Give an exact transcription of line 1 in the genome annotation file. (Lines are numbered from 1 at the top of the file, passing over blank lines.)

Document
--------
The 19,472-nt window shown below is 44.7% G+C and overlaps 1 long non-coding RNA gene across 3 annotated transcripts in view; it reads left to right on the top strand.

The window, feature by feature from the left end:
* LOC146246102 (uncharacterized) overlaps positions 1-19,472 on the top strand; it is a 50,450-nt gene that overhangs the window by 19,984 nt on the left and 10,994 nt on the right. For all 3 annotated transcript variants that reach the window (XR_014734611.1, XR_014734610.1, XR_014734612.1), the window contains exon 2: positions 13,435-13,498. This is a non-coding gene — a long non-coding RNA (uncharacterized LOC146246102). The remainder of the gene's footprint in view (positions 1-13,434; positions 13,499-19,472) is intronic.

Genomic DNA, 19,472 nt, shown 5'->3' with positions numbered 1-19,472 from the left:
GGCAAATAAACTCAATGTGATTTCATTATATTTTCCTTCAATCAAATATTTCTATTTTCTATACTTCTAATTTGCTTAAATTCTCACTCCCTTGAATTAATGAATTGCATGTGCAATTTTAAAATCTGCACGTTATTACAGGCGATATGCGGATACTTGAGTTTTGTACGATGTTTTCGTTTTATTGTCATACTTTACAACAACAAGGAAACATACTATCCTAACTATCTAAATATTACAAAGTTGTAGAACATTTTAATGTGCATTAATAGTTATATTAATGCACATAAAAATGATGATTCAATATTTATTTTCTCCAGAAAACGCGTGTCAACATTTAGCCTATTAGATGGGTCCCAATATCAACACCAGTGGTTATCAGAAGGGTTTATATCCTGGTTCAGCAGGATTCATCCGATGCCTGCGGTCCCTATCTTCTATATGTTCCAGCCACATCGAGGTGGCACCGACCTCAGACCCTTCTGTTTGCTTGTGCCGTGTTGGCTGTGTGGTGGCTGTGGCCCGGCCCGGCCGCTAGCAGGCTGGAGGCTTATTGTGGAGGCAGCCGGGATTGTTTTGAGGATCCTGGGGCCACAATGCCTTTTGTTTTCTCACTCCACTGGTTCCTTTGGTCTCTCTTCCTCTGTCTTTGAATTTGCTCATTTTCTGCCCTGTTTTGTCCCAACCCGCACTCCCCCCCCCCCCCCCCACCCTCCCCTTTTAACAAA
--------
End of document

The 19,472-nt window shown below is 44.7% G+C and overlaps 1 long non-coding RNA gene across 3 annotated transcripts in view; it reads left to right on the top strand.